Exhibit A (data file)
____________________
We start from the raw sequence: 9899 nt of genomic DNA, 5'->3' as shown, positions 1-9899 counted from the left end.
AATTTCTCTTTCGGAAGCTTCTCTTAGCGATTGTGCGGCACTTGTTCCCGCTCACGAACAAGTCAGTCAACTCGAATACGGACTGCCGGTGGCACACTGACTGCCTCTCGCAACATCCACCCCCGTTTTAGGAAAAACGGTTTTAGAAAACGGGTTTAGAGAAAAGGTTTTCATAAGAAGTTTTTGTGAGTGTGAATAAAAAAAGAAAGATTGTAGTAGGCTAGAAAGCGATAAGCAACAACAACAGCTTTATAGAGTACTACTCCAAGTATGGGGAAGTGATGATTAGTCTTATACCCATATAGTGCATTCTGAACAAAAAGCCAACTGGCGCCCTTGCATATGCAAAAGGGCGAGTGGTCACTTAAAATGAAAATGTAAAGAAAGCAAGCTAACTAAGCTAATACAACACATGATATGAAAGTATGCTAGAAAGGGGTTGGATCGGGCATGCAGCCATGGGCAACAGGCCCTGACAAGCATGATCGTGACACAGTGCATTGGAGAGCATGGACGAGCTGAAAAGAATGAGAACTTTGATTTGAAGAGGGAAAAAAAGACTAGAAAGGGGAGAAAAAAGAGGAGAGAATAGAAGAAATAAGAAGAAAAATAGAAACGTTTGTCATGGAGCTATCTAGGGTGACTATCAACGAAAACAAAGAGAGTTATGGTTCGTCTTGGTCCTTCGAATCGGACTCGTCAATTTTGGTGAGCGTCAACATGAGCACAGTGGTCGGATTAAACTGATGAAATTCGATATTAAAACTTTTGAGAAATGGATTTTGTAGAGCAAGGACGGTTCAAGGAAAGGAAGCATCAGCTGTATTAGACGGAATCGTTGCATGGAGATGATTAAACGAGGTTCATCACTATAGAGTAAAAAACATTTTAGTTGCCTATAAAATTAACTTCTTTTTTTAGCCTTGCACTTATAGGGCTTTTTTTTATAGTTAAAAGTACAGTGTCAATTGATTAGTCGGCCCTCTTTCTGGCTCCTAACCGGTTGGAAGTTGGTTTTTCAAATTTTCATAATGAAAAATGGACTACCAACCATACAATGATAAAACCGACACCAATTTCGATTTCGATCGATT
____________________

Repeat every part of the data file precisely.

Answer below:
We start from the raw sequence: 9899 nt of genomic DNA, 5'->3' as shown, positions 1-9899 counted from the left end.
AATTTCTCTTTCGGAAGCTTCTCTTAGCGATTGTGCGGCACTTGTTCCCGCTCACGAACAAGTCAGTCAACTCGAATACGGACTGCCGGTGGCACACTGACTGCCTCTCGCAACATCCACCCCCGTTTTAGGAAAAACGGTTTTAGAAAACGGGTTTAGAGAAAAGGTTTTCATAAGAAGTTTTTGTGAGTGTGAATAAAAAAAGAAAGATTGTAGTAGGCTAGAAAGCGATAAGCAACAACAACAGCTTTATAGAGTACTACTCCAAGTATGGGGAAGTGATGATTAGTCTTATACCCATATAGTGCATTCTGAACAAAAAGCCAACTGGCGCCCTTGCATATGCAAAAGGGCGAGTGGTCACTTAAAATGAAAATGTAAAGAAAGCAAGCTAACTAAGCTAATACAACACATGATATGAAAGTATGCTAGAAAGGGGTTGGATCGGGCATGCAGCCATGGGCAACAGGCCCTGACAAGCATGATCGTGACACAGTGCATTGGAGAGCATGGACGAGCTGAAAAGAATGAGAACTTTGATTTGAAGAGGGAAAAAAAGACTAGAAAGGGGAGAAAAAAGAGGAGAGAATAGAAGAAATAAGAAGAAAAATAGAAACGTTTGTCATGGAGCTATCTAGGGTGACTATCAACGAAAACAAAGAGAGTTATGGTTCGTCTTGGTCCTTCGAATCGGACTCGTCAATTTTGGTGAGCGTCAACATGAGCACAGTGGTCGGATTAAACTGATGAAATTCGATATTAAAACTTTTGAGAAATGGATTTTGTAGAGCAAGGACGGTTCAAGGAAAGGAAGCATCAGCTGTATTAGACGGAATCGTTGCATGGAGATGATTAAACGAGGTTCATCACTATAGAGTAAAAAACATTTTAGTTGCCTATAAAATTAACTTCTTTTTTTAGCCTTGCACTTATAGGGCTTTTTTTTATAGTTAAAAGTACAGTGTCAATTGATTAGTCGGCCCTCTTTCTGGCTCCTAACCGGTTGGAAGTTGGTTTTTCAAATTTTCATAATGAAAAATGGACTACCAACCATACAATGATAAAACCGACACCAATTTCGATTTCGATCGATT